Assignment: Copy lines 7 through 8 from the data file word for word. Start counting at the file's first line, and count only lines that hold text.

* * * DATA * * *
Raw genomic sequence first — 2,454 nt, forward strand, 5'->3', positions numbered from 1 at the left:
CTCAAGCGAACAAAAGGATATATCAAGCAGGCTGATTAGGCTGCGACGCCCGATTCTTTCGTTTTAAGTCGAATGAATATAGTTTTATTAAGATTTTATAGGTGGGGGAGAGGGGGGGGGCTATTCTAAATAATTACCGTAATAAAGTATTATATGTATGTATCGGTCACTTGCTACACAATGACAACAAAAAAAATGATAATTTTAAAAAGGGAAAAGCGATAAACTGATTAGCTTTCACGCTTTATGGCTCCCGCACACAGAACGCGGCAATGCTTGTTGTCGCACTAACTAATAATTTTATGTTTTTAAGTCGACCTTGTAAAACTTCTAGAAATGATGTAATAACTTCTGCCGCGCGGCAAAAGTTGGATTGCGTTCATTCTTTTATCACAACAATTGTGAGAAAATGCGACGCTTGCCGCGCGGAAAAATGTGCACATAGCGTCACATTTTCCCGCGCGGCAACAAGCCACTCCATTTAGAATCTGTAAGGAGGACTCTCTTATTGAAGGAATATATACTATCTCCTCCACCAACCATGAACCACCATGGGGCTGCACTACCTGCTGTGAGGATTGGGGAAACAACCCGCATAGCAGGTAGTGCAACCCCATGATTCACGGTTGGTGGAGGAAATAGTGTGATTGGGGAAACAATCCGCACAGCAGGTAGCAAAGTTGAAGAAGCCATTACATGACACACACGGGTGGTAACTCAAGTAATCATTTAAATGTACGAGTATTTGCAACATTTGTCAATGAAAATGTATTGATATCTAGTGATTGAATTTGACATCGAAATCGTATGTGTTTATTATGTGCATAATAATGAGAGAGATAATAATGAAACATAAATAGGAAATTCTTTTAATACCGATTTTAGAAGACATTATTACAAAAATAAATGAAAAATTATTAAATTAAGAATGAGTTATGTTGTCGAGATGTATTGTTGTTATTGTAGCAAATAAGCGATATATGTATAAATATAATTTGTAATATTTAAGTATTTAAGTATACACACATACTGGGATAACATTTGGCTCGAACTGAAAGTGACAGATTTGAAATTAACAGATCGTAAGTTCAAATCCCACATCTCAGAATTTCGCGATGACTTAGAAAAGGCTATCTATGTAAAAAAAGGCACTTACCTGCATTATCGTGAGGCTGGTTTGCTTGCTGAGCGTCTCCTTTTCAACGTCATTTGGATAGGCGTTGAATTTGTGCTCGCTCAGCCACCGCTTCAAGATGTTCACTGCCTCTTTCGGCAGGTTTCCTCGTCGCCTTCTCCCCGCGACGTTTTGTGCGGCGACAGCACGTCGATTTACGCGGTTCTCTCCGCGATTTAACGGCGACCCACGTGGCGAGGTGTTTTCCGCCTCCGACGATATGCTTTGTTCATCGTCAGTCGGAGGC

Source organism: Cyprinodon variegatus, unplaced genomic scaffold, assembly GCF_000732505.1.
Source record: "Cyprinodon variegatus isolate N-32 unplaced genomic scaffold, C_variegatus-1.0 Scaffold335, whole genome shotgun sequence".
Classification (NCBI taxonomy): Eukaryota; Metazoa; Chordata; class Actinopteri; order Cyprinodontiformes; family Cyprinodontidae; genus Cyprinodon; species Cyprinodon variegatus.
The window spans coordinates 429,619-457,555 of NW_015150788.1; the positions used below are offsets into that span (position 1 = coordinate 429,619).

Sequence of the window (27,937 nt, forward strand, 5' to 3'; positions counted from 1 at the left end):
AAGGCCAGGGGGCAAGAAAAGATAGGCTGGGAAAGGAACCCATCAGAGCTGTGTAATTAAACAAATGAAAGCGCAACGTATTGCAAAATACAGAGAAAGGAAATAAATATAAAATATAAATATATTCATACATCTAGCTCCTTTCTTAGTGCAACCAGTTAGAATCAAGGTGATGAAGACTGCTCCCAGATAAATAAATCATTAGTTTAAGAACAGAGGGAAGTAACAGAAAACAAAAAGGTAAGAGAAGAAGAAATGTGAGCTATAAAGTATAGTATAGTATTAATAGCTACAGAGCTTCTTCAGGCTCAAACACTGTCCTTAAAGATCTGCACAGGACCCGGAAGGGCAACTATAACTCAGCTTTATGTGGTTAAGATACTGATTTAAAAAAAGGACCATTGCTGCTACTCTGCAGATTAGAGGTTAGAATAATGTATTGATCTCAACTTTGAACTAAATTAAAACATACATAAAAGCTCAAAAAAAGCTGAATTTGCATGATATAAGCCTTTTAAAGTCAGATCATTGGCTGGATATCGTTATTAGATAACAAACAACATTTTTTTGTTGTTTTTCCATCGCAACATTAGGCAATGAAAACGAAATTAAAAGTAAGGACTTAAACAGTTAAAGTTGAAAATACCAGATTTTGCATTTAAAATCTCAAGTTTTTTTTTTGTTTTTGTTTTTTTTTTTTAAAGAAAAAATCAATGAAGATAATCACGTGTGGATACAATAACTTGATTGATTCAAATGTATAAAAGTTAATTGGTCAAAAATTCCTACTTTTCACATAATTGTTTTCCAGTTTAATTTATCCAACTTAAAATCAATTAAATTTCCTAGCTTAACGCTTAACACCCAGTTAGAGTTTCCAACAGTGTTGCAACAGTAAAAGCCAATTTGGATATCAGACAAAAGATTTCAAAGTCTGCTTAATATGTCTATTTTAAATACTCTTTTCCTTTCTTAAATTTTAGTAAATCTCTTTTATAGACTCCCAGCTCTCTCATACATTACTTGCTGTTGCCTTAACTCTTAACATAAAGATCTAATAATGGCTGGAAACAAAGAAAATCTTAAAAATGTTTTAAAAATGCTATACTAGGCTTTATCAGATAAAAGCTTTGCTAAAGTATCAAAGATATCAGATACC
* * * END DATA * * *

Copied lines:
Sequence of the window (27,937 nt, forward strand, 5' to 3'; positions counted from 1 at the left end):
AAGGCCAGGGGGCAAGAAAAGATAGGCTGGGAAAGGAACCCATCAGAGCTGTGTAATTAAACAAATGAAAGCGCAACGTATTGCAAAATACAGAGAAAGGAAATAAATATAAAATATAAATATATTCATACATCTAGCTCCTTTCTTAGTGCAACCAGTTAGAATCAAGGTGATGAAGACTGCTCCCAGATAAATAAATCATTAGTTTAAGAACAGAGGGAAGTAACAGAAAACAAAAAGGTAAGAGAAGAAGAAATGTGAGCTATAAAGTATAGTATAGTATTAATAGCTACAGAGCTTCTTCAGGCTCAAACACTGTCCTTAAAGATCTGCACAGGACCCGGAAGGGCAACTATAACTCAGCTTTATGTGGTTAAGATACTGATTTAAAAAAAGGACCATTGCTGCTACTCTGCAGATTAGAGGTTAGAATAATGTATTGATCTCAACTTTGAACTAAATTAAAACATACATAAAAGCTCAAAAAAAGCTGAATTTGCATGATATAAGCCTTTTAAAGTCAGATCATTGGCTGGATATCGTTATTAGATAACAAACAACATTTTTTTGTTGTTTTTCCATCGCAACATTAGGCAATGAAAACGAAATTAAAAGTAAGGACTTAAACAGTTAAAGTTGAAAATACCAGATTTTGCATTTAAAATCTCAAGTTTTTTTTTTGTTTTTGTTTTTTTTTTTTAAAGAAAAAATCAATGAAGATAATCACGTGTGGATACAATAACTTGATTGATTCAAATGTATAAAAGTTAATTGGTCAAAAATTCCTACTTTTCACATAATTGTTTTCCAGTTTAATTTATCCAACTTAAAATCAATTAAATTTCCTAGCTTAACGCTTAACACCCAGTTAGAGTTTCCAACAGTGTTGCAACAGTAAAAGCCAATTTGGATATCAGACAAAAGATTTCAAAGTCTGCTTAATATGTCTATTTTAAATACTCTTTTCCTTTCTTAAATTTTAGTAAATCTCTTTTATAGACTCCCAGCTCTCTCATACATTACTTGCTGTTGCCTTAACTCTTAACATAAAGATCTAATAATGGCTGGAAACAAAGAAAATCTTAAAAATGTTTTAAAAATGCTATACTAGGCTTTATCAGATAAAAGCTTTGCTAAAGTATCAAAGATATCAGATACC